Authors: Yu Xiong; Jiaquan Yang; Yimeng Li
Addresses: School of Business Administration, Chongqing Technology and Business University, Chongqing 400067, China; Business School, University of East Anglia, Norwich, NR4 7TJ, UK ' School of Economics and Business Administration, Chongqing University, Chongqing 400044, China ' School of Business Administration, Chongqing Technology and Business University, Chongqing 400067, China
Abstract: This paper examines the impacts of consumer environmental awareness, carbon emission tax and competition on the firms' economic and environmental performance. We find that both in the single-channel supply chain and dual-channel supply chain, the manufacturer in a 'clean' industry invests to reduce the amount of carbon emissions per unit of product produced actively; however, the manufacturer in a 'dirty' industry is expected to reject the environmental investment. The retailer is always better off with a higher consumer environmental awareness or a higher carbon emission tax in a 'clean' industry, but worse off in a 'dirty' industry. The manufacturer is better off with a higher consumer environmental awareness or a higher carbon emission tax if and only if she is in a 'dirty' industry and in the dual-channel supply chain. The numerical examples present the condition which secures Pareto gains after the manufacturer encroaches.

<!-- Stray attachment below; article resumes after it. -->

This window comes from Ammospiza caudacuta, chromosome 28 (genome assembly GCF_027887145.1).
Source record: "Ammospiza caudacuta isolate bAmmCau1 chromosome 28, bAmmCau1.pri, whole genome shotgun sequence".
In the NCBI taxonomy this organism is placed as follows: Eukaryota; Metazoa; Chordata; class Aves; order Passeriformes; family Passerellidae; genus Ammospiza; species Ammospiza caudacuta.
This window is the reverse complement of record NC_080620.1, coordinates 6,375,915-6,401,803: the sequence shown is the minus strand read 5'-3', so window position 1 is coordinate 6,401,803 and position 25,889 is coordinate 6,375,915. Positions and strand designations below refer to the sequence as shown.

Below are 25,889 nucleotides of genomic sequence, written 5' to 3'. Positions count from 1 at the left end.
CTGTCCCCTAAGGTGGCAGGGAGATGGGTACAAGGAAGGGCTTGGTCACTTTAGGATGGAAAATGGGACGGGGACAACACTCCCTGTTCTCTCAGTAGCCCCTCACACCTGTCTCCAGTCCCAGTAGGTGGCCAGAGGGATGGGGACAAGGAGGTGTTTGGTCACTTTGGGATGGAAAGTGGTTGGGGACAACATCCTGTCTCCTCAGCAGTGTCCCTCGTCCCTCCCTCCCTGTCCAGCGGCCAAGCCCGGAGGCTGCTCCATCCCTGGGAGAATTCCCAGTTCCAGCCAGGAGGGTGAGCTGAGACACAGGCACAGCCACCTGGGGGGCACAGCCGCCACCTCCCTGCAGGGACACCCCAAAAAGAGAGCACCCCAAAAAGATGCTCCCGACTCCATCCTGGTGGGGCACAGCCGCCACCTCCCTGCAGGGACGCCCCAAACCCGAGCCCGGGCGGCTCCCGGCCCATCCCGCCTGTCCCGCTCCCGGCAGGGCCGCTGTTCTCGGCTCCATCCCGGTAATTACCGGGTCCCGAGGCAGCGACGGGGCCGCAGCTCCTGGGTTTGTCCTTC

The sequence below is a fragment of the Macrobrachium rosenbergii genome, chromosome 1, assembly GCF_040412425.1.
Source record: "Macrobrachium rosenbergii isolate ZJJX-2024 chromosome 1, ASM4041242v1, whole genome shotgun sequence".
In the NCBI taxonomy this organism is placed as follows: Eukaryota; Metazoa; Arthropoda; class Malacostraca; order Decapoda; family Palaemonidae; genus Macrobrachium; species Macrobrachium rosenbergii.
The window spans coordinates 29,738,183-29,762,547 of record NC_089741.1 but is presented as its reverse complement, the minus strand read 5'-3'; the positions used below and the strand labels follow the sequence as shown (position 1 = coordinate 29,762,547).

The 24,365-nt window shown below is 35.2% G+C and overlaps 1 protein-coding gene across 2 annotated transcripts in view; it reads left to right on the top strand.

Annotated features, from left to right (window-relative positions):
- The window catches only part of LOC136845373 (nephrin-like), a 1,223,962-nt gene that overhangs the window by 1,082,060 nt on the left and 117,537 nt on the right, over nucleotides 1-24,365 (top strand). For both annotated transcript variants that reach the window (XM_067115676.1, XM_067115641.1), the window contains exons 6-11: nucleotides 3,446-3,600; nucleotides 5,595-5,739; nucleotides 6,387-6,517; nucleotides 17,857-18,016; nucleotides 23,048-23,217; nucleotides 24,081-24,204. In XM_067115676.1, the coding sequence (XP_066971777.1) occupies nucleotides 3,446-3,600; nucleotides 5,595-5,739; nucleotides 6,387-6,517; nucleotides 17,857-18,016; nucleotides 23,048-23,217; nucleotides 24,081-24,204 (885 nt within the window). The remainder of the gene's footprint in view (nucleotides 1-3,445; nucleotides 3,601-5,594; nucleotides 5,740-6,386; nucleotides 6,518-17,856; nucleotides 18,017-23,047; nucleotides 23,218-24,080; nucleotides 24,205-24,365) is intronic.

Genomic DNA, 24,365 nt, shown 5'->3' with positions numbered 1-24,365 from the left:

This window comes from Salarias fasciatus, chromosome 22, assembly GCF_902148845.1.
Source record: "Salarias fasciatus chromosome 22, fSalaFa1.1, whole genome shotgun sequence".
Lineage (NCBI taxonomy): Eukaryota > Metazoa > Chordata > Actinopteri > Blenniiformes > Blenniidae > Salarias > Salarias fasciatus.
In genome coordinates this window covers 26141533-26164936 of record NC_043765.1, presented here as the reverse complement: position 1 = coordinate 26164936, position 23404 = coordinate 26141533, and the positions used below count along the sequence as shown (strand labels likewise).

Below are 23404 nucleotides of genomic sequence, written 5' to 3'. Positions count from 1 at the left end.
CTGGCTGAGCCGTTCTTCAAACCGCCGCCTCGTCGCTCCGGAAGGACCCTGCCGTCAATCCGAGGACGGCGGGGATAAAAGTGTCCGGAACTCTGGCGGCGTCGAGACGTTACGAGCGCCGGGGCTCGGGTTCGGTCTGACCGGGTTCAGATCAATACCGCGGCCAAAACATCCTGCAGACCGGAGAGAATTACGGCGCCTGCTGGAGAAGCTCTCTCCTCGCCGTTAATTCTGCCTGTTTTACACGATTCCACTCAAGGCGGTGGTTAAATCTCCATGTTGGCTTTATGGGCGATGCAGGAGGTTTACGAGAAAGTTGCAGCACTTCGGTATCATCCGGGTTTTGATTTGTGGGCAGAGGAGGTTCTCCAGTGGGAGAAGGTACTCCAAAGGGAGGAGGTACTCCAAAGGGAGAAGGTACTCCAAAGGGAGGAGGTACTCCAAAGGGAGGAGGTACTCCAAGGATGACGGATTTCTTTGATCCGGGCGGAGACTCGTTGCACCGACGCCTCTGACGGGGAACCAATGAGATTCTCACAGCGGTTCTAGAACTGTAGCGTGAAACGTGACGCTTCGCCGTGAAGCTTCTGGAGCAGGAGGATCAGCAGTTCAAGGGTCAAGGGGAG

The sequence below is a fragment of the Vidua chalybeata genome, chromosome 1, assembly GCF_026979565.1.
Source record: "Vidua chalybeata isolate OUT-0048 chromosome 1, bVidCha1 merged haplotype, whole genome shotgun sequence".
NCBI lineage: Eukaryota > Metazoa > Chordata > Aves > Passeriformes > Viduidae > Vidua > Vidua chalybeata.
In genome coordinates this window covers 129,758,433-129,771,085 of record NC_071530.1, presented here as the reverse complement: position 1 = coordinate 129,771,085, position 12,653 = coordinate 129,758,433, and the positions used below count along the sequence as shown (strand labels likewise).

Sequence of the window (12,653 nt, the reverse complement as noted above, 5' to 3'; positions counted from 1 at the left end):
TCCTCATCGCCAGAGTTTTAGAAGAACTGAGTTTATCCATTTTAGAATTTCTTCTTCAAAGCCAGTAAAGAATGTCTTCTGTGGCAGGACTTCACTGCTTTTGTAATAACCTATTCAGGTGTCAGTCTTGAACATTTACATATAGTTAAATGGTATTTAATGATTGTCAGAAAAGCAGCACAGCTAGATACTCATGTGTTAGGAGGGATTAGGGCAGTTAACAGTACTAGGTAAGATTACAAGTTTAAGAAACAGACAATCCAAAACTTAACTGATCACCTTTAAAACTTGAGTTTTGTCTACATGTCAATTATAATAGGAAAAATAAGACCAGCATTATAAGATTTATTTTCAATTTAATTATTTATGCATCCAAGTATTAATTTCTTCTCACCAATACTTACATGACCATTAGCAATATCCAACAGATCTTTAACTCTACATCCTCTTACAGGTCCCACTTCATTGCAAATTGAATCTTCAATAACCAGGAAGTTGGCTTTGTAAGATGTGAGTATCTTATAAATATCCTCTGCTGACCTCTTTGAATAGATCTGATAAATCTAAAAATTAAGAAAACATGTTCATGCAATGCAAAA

Keywords: consumer awareness; environmental awareness; carbon emissions; carbon tax; CO2; carbon dioxide; environmental investment; Stackelberg game; pricing decisions; consumer pressure; regulator pressure; competition pressure; firm performance; economic performance; environmental performance; supply chain management; SCM; emission reduction; dual-channel supply chains.
International Journal of Manufacturing Technology and Management, 2016 Vol.30 No.1/2, pp.87 - 115
Available online: 07 Apr 2016 *Full-text access for editors Access for subscribers Purchase this article Comment on this article